Monday, April 15, 2019
The United States Supreme Court hear oral arguments in Iancu v. Brunetti, a First Amendment facial challenge to Section 2(a) of the Lanham Act, 15 U.S.C. § 1052(a), which prohibits the Patent and Trademark Office from registering “immoral” or “scandalous” trademarks.
Recall that Brunetti's apparel line, named "fuct," was denied a trademark and a divided Federal Circuit Court panel held the provision unconstitutional. Recall also that the United States Supreme Court in Matal v. Tam (2017) held that the disparagement provision in Section 2(a) of the Lanham Act, 15 U.S.C. § 1052(a) violated the First Amendment, but despite the unanimous conclusion there were fractured rationales.
Indeed, whether or not Tam resolved the issue in Brunetti was a centerpiece of the oral argument, with Justice Sotomayor essentially asking the Deputy Solicitor General, Malcolm Stewart, to distinguish Tam within the first few minutes. Moreover, some of the unresolved issues in Tam — including the actual role of trademark registration, how trademark registration differs from direct prohibition, whether there could be any content (or viewpoint) basis on which to deny a trademark, and how the trademark program differs from other programs such as municipal advertising or government grants — reappeared in the Brunetti argument.
The Justices seemed troubled by any argument that the Patent and Trademark Office (PTO) could reject a trademark on the basis that a majority or "substantial segment" of people might find it objectionable, especially given changing morals and issues about which segments of the population (as Justice Ginsburg asked, would this include a composite of 20 year olds).
Justice Breyer was particularly interested in whether the PTO could reject racist trademarks. For Breyer, certain racial slurs are "stored in a different place in the brain. It leads to retention of the word. There are lots of physiological effect with very few words." While Malcolm Stewart stated that he thought racial slurs were taken off the table by Tam, in his rebuttal he stated that " with respect to the single-most offensive racial slur, the PTO is currently holding in abeyance applications that incorporate that word" pending the possibility that the present decision could leave open the possibility that that word might be viewed as scandalous.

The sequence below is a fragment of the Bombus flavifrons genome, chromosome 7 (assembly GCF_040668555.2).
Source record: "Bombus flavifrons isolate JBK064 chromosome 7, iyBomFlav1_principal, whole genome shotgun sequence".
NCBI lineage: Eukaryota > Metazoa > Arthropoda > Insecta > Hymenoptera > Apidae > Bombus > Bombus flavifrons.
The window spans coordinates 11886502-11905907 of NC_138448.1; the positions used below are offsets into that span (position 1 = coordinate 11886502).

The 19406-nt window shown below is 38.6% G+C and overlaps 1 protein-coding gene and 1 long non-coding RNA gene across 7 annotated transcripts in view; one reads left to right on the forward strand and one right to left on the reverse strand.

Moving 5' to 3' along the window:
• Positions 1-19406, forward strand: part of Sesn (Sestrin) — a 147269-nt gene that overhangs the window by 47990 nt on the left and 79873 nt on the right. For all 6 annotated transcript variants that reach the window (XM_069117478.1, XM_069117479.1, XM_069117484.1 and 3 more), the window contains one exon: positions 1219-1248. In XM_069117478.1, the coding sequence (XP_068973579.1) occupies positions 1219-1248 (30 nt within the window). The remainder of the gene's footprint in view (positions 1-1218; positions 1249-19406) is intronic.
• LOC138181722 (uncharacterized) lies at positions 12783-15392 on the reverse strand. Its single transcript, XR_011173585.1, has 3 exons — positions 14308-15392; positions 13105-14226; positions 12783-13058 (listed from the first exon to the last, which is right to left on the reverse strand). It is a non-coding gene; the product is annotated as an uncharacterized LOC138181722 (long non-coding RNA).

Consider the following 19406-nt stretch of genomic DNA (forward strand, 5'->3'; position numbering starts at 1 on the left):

While many of the other hypotheticals involved profanity, obscenity, or "dirty words" (FCC v. Pacifica), Justice Breyer's concern will surely be addressed by at least one opinion when the decision is rendered in Brunetti.
Saturday, April 13, 2019
United States District Judge for the Southern District of Mississippi Carlton Reeves in a speech at the University of Virginia School of Law addressed the critiques of the judiciary and the lack of diversity in judicial appointments. Judge Reeves recounts a history of the federal bench and equality, with some progress in diversifying the bench, but naming the present state of affairs as the "third great assault on our judiciary."
The written version of the speech includes footnotes, including references to presidential tweets. In speaking about "this Administration’s judicial nominations, especially those confirmed with the advice and consent of the Senate," Judge Reeves noted:
Of the Article III judges confirmed under the current Administration, 90% have been white. Just one of those judges is black. Just two are Hispanic. It’s not just about racial diversity. Barely 25% of this Administration’s confirmed judges are women. None have been black or Latina. Achieving complete gender equality on the federal bench would require us to confirm only 23 women a year. How hard could that be? . . . . Think: in a country where they make up just 30% of the population, non-Hispanic white men make up nearly 70% of this Administration’s confirmed judicial appointees. That’s not what America looks like. That’s not even what the legal profession looks like.
In addition to commenting on the lack of diversity on the United States Supreme Court ("We have as many justices who have graduated from Georgetown Prep as we have Justices who have lived as a non-white person") and the duty of judges to diversify their own hiring of law clerks, Judge Reeves spoke to access to justice issues: